The Limits of Forgiveness

Case Studies in the Distortion of a Biblical Ideal

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Maria Mayo
  • Minneapolis, MN : 
    Fortress Press
    , August
     276 pages.
     For other formats: Link to Publisher's Website.


In The Limits of Forgiveness: Case Studies in the Distortion of a Biblical Ideal Maria Mayo contributes to the ongoing discussion in forgiveness research by challenging the notion that forgiveness should be unlimited, unconditional, and unilateral. Mayo asserts that the onus to forgive is unduly weighted towards the victim, pressurizing them to forgive; and calls for a more balanced approach that includes the aspects of community rebuke and visible repentance by the offender (210). She states that in some cases forgiveness should be withheld, and argues this point by means of three specifically selected biblical texts and three contemporary case studies. Mayo’s criteria for biblical text selection include words spoken by Jesus, specifically containing the word forgive, and a focus on interpersonal—as opposed to divine—forgiveness (8). The three text/case study pairs selected for consideration are (1) Jesus’ seventy-times-seven instruction (Matthew 18:21-22, Luke 17:3-4) and the restorative justice movement [RJM]; (2) the Lord’s prayer (Matthew 6:9-13, Luke 11:2-4) and the truth and reconciliation commission [TRC] in South Africa; and (3) Jesus’s cry from the cross (Luke 23:34a) and the language of forgiveness in the pastoral care of victims of domestic violence (4-6). Mayo describes the change in the understanding of forgiveness over time; going from active, relational, and conditional (7), to unconditional and requiring only the victim’s participation (6).

Delving into the Greek meaning of the verb forgive (aphíēmi) Mayo indicates that “interpersonal forgiveness in the time of the Gospels had an active or outward character and was not only a changing of one’s mind or feelings [an inward action]” (15). She maintains that forgiveness in contemporary literature is developed in three ways: (1) as a means to strengthening the community (16-21), (2) controlling negative emotions (21-25), and (3) a therapeutic strategy that benefits the forgiver’s health (25-30). Mayo is concerned with the contemporary definition and idealized overemphasis of forgiveness by psychologists and pastoral-care givers, which focuses on unconditional forgiveness, as opposed to her own position in which she states that Jesus linked forgiveness to repentance (29-30). Mayo argues that “a victim is not obligated to forgive when repentance is absent,” however, it is obligatory when sincere repentance is present (33).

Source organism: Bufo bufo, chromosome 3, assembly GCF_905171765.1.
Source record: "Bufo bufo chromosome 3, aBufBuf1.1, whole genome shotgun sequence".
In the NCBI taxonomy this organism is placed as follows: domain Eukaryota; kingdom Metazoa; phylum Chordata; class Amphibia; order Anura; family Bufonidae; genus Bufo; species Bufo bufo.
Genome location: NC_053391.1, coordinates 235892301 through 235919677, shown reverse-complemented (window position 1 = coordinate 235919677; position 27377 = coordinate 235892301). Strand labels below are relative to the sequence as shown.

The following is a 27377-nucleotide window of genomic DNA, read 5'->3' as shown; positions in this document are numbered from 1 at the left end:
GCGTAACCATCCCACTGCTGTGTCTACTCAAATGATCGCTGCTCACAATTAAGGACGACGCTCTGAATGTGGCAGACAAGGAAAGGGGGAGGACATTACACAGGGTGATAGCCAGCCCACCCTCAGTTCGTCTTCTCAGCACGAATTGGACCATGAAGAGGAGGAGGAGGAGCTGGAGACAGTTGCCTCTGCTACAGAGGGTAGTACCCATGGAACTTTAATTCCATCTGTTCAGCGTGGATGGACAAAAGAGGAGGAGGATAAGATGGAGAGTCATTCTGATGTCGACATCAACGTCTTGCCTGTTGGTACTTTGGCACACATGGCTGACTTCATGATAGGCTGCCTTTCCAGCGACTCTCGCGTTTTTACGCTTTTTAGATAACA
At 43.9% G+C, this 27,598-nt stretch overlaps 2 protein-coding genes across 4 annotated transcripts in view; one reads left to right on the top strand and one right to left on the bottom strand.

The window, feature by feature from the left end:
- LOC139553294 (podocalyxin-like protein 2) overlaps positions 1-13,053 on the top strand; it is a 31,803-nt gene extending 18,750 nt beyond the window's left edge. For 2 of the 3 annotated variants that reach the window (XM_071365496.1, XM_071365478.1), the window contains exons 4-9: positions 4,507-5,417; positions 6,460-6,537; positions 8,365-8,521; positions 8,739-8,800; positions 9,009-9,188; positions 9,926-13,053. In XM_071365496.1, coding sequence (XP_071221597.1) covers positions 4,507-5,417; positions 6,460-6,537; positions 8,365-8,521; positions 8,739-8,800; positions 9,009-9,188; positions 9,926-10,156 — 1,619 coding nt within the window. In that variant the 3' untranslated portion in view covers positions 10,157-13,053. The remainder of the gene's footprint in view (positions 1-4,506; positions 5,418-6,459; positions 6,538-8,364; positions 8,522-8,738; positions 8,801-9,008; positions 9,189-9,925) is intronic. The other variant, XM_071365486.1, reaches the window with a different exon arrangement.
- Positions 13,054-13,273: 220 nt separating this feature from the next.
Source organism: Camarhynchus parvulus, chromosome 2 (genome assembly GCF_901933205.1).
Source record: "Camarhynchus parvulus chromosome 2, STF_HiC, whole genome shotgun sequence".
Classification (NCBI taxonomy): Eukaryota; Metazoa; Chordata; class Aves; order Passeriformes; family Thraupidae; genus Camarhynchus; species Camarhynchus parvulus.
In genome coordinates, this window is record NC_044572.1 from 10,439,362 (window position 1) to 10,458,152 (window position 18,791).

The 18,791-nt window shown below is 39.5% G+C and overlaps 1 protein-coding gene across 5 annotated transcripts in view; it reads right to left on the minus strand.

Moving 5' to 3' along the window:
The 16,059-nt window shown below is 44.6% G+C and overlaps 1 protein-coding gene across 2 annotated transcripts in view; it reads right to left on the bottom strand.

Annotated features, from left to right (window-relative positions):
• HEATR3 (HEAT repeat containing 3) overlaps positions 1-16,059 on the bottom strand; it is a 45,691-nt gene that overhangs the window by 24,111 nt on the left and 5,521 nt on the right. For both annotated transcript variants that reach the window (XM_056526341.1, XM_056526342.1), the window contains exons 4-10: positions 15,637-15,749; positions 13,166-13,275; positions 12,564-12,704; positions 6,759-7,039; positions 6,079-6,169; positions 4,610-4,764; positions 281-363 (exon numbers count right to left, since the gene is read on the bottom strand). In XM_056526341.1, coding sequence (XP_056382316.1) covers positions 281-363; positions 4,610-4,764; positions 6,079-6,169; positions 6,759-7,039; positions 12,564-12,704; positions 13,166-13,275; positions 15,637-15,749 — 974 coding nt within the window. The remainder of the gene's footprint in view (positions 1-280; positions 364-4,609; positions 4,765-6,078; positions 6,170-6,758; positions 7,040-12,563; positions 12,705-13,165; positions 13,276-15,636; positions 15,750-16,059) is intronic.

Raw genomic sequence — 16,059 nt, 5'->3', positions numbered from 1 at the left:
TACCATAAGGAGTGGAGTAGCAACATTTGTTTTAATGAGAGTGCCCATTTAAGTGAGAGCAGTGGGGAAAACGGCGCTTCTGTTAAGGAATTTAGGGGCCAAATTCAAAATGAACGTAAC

In the first text/case study pair, Mayo highlights the conditional aspect of forgiveness “if there is repentance, you must forgive” (Luke 17:3), as well as the familial aspect “my/your brother” (Matthew 18:21, Luke 17:3) (51-54), while contrasting these with restorative justice’s focus on idealized unconditional forgiveness (60-96). She asserts that the RJM have embraced the forgiveness command while ignoring the aspects of reproof (Matthew) and repentance (Luke) (94). Yet, Mayo concedes, the RJM have positively focused on community repair (95). She concludes this section by stating that “forgiveness may well be restorative and admirable but it should be judged by its effects, not simply by its expression. The victim alone cannot repair the broken relationship; rather, such a process must be nurtured by the offender in the form of repentance apology, reparation, or remorse” (96).